Hearing loss is more common than you might think

After 60+ years in the hearing care industry, we’ve seen it all when working with hearing loss patients. While technology and education have come a long way in our industry, a constant through all the years is folks simply waiting too long to treat hearing loss. 

There are a lot of reasons for this, but the most common by far is that people just don’t know the signs and symptoms of hearing loss to identify the problem and seek help. Millions of people in the US experience some form of hearing loss, but the number of those people that seek treatment is much smaller.

With the potential risks that hearing loss can cause to your life, like increased risk for dementia or other mental health issues like depression, it’s critical to know the warning signs of hearing loss and know when to seek help.

What causes hearing loss in the first place?

Depending on the type of hearing loss you experience, the causes may differ, but there are several factors that we see most often when diagnosing a patient with hearing loss in our practices. 

Aging is by far the most common cause of hearing loss, as the inner ear structures can deteriorate over time. Another common cause is constant or prolonged exposure to loud noises, either through your occupation or recreational activities – this is better known is noise-induced hearing loss.

Other things like genetics, some illnesses (such as meningitis), and medications (like antibiotics or cancer drugs) can also cause hearing loss, but they are slightly less common.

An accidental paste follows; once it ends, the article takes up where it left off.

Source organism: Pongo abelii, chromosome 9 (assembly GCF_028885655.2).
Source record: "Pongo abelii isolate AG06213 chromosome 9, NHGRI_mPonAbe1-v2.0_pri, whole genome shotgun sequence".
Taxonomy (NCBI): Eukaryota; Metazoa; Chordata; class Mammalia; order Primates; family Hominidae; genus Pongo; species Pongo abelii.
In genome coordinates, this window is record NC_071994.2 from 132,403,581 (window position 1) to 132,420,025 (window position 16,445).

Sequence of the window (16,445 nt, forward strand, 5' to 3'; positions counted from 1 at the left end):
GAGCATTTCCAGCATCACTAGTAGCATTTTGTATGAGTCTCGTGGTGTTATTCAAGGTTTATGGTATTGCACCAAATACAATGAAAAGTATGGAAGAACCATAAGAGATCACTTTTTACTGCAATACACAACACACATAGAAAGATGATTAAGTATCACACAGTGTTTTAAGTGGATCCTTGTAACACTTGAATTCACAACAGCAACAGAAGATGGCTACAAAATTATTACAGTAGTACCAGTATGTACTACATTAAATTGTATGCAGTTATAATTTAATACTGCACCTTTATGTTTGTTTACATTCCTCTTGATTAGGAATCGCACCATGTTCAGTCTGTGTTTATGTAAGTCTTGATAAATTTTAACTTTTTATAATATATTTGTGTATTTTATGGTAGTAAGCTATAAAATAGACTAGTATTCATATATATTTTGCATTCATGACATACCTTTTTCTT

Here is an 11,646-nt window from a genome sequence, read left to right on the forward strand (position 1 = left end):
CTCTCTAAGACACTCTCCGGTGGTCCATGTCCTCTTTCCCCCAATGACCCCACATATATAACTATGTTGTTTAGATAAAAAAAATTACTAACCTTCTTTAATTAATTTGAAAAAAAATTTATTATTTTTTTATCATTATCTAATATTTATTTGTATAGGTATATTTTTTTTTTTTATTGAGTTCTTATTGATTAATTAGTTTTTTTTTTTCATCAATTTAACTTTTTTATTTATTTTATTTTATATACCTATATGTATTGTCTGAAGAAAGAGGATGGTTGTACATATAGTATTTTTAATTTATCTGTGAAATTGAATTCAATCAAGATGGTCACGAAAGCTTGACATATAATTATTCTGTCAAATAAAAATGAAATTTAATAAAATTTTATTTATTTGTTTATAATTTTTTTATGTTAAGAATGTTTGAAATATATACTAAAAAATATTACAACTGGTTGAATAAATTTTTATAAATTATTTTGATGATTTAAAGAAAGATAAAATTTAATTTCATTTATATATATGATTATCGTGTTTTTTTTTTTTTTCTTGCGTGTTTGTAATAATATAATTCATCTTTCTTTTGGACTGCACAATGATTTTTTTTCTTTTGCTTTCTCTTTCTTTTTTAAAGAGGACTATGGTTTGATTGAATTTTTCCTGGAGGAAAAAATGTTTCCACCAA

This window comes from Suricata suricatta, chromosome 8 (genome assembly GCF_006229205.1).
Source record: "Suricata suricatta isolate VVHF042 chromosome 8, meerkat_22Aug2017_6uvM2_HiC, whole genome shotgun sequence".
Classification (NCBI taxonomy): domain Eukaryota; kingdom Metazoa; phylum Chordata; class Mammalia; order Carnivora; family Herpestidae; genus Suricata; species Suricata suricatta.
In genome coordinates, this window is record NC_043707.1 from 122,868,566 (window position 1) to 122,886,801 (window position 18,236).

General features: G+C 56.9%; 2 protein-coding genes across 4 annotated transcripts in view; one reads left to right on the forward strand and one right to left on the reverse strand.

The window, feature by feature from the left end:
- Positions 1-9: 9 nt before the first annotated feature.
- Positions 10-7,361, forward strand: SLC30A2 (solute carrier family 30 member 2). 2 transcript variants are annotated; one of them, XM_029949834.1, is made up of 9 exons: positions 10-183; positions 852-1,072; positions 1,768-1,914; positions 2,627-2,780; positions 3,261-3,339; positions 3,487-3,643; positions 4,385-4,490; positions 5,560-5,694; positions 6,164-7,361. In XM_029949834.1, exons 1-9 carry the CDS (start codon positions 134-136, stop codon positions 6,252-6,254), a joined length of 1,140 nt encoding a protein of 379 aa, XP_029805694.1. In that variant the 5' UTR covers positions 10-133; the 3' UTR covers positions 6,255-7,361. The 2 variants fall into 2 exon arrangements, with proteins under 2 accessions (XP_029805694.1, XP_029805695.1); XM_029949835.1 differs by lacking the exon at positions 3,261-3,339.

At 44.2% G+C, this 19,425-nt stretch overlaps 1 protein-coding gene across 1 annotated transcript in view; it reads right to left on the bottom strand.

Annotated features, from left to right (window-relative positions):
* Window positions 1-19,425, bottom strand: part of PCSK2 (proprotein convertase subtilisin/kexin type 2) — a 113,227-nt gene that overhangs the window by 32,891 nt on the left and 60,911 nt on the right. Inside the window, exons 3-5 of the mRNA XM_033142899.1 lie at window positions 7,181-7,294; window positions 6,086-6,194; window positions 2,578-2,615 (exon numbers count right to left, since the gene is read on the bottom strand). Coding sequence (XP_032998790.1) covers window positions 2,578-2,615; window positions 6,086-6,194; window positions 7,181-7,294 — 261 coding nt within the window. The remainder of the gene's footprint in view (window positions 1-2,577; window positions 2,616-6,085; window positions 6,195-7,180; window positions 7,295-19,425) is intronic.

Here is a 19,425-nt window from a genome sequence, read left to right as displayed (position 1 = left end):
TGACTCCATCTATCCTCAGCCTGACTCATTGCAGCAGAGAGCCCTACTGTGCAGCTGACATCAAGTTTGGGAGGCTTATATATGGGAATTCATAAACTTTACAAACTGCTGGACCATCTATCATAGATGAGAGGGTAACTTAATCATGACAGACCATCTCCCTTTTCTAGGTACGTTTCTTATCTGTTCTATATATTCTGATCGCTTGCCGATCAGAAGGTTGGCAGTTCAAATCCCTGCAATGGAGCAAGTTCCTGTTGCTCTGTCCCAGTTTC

Step 1: Evaluate your risk factors

One of the most important steps you can take in learning how to recognize hearing loss is evaluating your risk factors. In other words, do any of the common causes apply to you, your lifestyle, and your medical history?

For example, if you work in the construction industry but haven’t been very good about wearing hearing protection throughout your career, you’re probably at a higher risk of hearing loss. 

You can also look at things like your family history and current medications to determine how high risk you are at. Does a close relative have hearing loss caused by genetic factors already? Are you taking any medications that list cochlear damage or tinnitus as side effects? These are all things to consider to evaluate your risk, especially as you age.

Step 2: Watch for signs

While you know your body best and can usually tell when something is wrong, hearing loss often develops gradually and can be hard to recognize over time. But, there’s usually a point where your hearing loss is too noticeable to ignore.

Maybe you’ve noticed that you’re turning up the television or radio louder than usual or you’re having trouble understanding people during conversation. Maybe you have a hard time talking on the phone or are finding it difficult to keep up with conversations with family and friends. These are all potential signs that hearing loss may be present.

Every person experiences hearing loss differently, so there’s not a single sign or list of signs that guarantees a hearing loss diagnosis. Ultimately, you know what’s “normal,” and when something is abnormal, it usually causes concern.

When to seek help for hearing loss

Now that you know the signs to watch for and understand your risk factors for hearing loss, be sure you’re always taking mental notes when your hearing seems off. Once your symptoms become so noticeable that they are affecting your mental health, personal relationships, or day-to-day life, it may be time to seek help. 

Experiencing hearing loss, even just a little bit, can be scary and isolating, but knowing the warning signs and admitting you may need a professional opinion is the first step. What’s more – you’re not alone in this experience!

If you’re ready to get answers and take control of your hearing health, contact your local Beltone Tristate practice today to schedule a hearing test and evaluation with one of our friendly hearing care providers. Or, if you’re not quite ready to take the leap just yet, you can take our free Warning Signs Self-Assessment, instead.